This book contains stories of 26 saints after an introductory page on who the saints are and how we can learn from them. For each saint, there's a page of text (four to five paragraphs), a full-page illustration, and a few standard details like when they lived and their feast days. The text focuses on how a child could relate to the saint. They are arranged in chronological order and include saints from every age, including Blessed Pier Giorgio Frassati and Blessed Mother Teresa of Calcutta. St. Maximilian Kolbe's story is also included, but it's presented calmly enough for younger listeners (though you could also skip it).

I read one story once each loop to Second Daughter, about once a week, and she narrated it. They are just about the perfect length for beginning narrators.

The Once Upon a Time Saints stories intertwine myth and legend with facts, which bothers some people. While I thoroughly enjoy them and think legendary saint stories are a part of our culture, I understand the desire to avoid confusing children with mythical saints. 

Saints Tell their Stories could be a great alternative for Level 1B. Another good option would be Saints and their Stories by Patricia E. Jablonski. The illustrations in the latter are lovely! There's more legend mixed in and the stories are longer. (I received Saints and their Stories as a review copy.) I actually thought we'd get through both in first grade, but we didn't get to this book. I've read it aloud to the children at least once already, though.

The italic print: I think I bought Saints Tell their Stories used. I received Saints and their Stories as a review copy. Links to Amazon are affiliate links. As an affiliate with Amazon, I receive a small commission if you follow one of my links, add something to your cart, and complete the purchase (in that order). Every little bit helps - thanks!

Monday, June 20, 2016

2016 Grand Adventure, Day 4: Arches National Park

You can find links to any other 2016 Grand Adventure posts at the "home page."

Originally, I was going to combine Arches and Canyonlands in one post, but Arches is just too amazing to toss it together with another one. It was, by far, the favorite national park of the entire trip for all of the children.

Day 4: We had a base camp in Moab, so there wasn't quite as much driving today, except for the miles we drove inside the park.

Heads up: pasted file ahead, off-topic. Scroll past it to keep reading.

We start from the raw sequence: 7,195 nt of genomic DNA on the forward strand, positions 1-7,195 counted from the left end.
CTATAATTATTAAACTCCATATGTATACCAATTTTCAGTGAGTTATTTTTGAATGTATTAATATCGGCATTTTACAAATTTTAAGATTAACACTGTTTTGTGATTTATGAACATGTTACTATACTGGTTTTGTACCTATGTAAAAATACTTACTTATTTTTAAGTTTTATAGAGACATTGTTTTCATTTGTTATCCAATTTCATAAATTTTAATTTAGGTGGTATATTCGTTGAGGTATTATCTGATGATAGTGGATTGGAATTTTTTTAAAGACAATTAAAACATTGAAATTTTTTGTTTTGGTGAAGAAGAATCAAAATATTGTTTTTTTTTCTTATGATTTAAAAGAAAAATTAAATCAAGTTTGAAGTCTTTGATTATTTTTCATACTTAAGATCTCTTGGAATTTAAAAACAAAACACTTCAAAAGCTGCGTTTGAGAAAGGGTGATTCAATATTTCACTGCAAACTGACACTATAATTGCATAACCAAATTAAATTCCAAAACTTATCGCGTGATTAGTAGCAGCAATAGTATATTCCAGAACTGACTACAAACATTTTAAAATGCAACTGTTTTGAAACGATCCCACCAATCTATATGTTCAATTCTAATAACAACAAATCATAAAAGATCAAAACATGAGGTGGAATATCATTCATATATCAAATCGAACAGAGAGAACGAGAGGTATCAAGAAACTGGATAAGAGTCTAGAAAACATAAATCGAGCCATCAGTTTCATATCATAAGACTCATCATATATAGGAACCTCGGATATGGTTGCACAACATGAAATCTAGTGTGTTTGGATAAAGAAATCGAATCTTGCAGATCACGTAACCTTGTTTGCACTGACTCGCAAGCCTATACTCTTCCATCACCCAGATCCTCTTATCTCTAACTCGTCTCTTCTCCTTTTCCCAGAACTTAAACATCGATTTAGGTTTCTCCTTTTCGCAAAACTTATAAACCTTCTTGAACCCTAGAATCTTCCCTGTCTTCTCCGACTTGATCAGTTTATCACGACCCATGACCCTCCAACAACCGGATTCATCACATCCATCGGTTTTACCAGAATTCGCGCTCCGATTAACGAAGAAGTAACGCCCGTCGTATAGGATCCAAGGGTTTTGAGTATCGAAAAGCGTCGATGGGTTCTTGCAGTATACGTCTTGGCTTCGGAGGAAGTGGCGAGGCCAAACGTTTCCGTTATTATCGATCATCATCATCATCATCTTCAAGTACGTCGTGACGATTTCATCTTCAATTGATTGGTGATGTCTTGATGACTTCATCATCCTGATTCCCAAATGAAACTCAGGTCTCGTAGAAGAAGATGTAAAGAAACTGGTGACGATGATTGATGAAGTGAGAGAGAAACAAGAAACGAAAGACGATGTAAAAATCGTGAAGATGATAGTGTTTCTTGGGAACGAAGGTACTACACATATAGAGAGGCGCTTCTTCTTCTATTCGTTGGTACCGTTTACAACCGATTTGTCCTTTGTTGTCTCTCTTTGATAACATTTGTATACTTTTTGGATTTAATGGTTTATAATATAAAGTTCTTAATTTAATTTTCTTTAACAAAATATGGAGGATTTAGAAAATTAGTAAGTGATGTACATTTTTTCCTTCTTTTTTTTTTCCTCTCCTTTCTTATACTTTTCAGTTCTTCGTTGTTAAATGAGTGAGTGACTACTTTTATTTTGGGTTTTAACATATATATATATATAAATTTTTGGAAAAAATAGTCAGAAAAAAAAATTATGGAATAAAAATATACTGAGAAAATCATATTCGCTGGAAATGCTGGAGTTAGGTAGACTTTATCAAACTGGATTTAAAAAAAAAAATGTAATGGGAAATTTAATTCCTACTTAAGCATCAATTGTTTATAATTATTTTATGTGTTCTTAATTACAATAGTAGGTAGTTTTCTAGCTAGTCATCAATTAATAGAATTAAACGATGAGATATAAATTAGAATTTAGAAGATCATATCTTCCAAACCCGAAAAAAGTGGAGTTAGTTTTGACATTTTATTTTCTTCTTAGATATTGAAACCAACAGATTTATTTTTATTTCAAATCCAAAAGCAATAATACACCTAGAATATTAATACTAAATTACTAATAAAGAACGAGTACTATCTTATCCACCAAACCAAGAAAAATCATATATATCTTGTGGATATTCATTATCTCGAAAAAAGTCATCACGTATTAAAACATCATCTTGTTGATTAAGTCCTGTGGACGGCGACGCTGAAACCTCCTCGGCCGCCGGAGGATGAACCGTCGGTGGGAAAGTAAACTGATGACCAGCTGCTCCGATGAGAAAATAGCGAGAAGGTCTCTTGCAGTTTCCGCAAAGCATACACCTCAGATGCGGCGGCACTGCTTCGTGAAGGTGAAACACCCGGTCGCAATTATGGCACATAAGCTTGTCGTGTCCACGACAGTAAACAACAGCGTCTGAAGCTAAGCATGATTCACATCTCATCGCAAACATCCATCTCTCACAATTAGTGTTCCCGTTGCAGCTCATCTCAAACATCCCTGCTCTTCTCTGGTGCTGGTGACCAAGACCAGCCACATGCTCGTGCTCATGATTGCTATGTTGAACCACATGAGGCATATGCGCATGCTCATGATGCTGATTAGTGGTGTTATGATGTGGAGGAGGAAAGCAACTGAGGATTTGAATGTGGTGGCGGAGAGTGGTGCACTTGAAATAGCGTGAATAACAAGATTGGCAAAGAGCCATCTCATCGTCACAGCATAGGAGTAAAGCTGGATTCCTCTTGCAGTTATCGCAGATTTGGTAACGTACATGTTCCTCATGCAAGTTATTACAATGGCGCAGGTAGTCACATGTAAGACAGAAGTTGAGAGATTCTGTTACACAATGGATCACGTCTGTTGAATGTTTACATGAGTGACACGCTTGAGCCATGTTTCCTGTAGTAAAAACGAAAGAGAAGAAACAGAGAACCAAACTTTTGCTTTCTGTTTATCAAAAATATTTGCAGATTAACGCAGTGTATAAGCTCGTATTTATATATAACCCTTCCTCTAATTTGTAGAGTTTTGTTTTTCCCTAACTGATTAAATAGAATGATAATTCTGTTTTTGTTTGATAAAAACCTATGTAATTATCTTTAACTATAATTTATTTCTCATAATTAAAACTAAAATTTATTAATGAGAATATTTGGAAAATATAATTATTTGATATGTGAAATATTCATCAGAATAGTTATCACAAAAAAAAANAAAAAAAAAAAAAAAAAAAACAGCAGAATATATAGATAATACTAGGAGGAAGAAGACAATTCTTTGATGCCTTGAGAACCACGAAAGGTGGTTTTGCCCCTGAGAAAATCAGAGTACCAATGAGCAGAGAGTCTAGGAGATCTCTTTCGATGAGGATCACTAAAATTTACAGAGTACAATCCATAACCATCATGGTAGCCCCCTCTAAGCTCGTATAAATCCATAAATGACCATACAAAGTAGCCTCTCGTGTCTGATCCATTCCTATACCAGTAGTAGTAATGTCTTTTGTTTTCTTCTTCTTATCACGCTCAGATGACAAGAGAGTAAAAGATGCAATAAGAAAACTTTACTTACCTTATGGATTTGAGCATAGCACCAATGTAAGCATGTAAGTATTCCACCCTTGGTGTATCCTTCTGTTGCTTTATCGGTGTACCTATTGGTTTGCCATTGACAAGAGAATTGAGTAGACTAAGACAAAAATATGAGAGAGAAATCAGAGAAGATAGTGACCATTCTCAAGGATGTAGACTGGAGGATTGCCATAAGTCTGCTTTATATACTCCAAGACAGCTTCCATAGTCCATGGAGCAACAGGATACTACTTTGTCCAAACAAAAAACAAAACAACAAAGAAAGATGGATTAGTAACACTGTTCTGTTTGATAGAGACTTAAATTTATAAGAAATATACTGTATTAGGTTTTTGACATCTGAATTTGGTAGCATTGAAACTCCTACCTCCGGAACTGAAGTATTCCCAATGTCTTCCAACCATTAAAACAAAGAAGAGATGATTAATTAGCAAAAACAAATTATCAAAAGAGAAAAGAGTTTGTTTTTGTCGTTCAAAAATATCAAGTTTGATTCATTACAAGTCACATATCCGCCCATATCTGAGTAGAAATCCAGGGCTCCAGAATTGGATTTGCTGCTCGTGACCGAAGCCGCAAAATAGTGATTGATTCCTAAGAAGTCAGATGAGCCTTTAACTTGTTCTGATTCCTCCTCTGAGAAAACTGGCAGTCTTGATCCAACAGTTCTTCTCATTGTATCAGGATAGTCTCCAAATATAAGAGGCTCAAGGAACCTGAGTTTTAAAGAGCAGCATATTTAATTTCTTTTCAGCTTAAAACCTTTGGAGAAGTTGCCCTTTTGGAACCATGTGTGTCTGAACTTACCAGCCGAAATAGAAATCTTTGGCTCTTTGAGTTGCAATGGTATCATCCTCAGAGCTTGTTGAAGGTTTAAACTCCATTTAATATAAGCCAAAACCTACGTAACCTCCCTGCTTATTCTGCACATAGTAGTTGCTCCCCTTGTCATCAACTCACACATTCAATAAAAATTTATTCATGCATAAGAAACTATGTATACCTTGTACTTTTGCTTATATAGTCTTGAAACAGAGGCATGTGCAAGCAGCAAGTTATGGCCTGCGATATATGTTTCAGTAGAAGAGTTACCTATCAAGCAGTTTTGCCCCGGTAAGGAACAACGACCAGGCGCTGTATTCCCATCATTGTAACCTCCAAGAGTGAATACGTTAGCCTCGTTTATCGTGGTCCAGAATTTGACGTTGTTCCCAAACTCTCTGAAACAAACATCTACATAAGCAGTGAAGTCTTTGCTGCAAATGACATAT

We left for Arches National Park around 9:15 am and started our day at the Visitor's Center. We were able to drag the children away from the statues outside just in time to drive to the Windows Trail for a guided walk. My kids were quite vocal during the talks. Second Daughter even pointed out some tiny creatures in a little puddle for everyone else to see.

Kansas Dad, scanning the sky, decided to rush back to the van to stuff all our rain coats into his backpack. Thanks goodness he did! Before the walk ended (he caught up with us quite easily), it was raining pretty heavily.

It's hard to see, but Kansas Dad and the kids are all standing under the arch.

Then it hailed.

The guided portion ends in the middle of a trail, so we just kept on walking in the rain. Charlotte Mason would be so proud of us!

We found some picnic tables near Balanced Rock and spread all our coats out to dry while we ate. We were pleased at how well our gear handled the rain and dried so quickly. Given the amount of rain we trudged through on this trip, the raincoats were a worthy investment.

Then we drove back to the Windows section to walk out to Double Arch. Here we have the highlight of the trip. The kids clambered and climbed for almost two hours on the rocks.


Kansas Dad and Second Son found lots of routes and hiding spots. Can you see them under the rocks?

I sat for most of the time, not being a climber myself. I can't tell you how many times I overheard other visitors saying things like, "Would you just look at that little girl in the blue hat go? She's climbing all over the place!"